Advanced psychotherapist and clinical hypnotherapist CLAIRE GASKIN sees clients in Essex and in London’s Harley Street. She is now bringing her expertise to the problems of our readers as our agony aunt. If you have a problem you’d like Claire’s advice with, email For more details on Claire’s work, visit

DEAR CLAIRE I AM very close to my mum and sister.

We’ve always had a pretty good relationship - sort of.

But the last couple of years I’ve put on a bit of weight – not loads- but I’ve gone up two dress sizes.

The problem is both my mum and my sister keep making digs about my size.

It’s not always nasty but it feels like it’s intentional sometimes.

For example for my birthday my mum bought me a size 20 dress – it was hideous.

She said to me ‘it should fit you but if it doesn’t then we can take it back.’ I’m a size 14!

It’s starting to really bug me now and I feel like I’m going to lose it with one or both of them pretty soon if they don’t stop.

A few weeks ago they made a sly comment about me being able to audition for the Roly Polys and I just snapped ‘you think I’m fat, I get it!’

But the penny still hasn’t dropped with them.

The problem is I can’t work out whether they are trying to hurt my feelings deliberately or not – and if they are doing it on purpose then I’d be incredibly upset.


AT best, their behaviour is thoughtless.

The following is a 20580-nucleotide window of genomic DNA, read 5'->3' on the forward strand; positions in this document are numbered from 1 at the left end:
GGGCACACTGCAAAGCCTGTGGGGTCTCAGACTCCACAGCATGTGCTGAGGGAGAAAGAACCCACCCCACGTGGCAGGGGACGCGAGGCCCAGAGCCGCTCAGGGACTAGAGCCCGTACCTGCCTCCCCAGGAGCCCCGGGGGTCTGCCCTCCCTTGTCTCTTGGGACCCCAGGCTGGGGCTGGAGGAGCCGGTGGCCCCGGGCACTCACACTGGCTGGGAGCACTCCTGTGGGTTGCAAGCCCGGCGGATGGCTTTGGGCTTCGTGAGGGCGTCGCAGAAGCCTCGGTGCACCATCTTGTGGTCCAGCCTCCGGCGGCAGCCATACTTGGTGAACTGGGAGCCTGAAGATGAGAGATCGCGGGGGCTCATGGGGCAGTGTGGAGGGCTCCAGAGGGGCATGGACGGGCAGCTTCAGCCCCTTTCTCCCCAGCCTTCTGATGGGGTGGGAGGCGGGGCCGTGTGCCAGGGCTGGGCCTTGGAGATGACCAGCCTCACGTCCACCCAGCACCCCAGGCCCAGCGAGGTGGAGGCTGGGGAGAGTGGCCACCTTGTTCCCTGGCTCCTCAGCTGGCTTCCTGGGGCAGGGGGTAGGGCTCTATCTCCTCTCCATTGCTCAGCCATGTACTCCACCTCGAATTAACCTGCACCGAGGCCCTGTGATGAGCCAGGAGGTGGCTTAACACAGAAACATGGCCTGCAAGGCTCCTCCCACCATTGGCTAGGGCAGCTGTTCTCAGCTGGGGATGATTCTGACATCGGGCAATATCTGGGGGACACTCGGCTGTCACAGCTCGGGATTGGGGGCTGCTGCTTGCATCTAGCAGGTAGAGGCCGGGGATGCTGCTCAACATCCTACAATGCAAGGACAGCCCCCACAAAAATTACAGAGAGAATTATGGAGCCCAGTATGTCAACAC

Don’t wait until you ‘lose it’ and say things you might regret. Calmly spell it out. Tell them their comments hurt your feelings and it has to stop.

Don’t be drawn into a long conversation, simply state your case and change the subject.

If they genuinely do not realise how upset you are this will be enough.

Sometimes, people put others down to feel better about themselves.

But, continually making fun of someone is unkind and can indicate a more serious problem. I wonder if you have been on the receiving end of similar behaviour before and your sister plays along, grateful she is not the target?

It’s natural for siblings to be different and a loving parent will never set children against each other.

Lacking empathy, competitive jealousy and belittling others are classic traits of a narcissist, a personality type who will always lay the blame at someone else’s feet, such as complaining that you’re too sensitive - or you misunderstand them - when they upset you.

Having a narcissist in the family is tough and if the comments continue you may need to think about being around them less.

It’s time to stand up for yourself and step into your own spotlight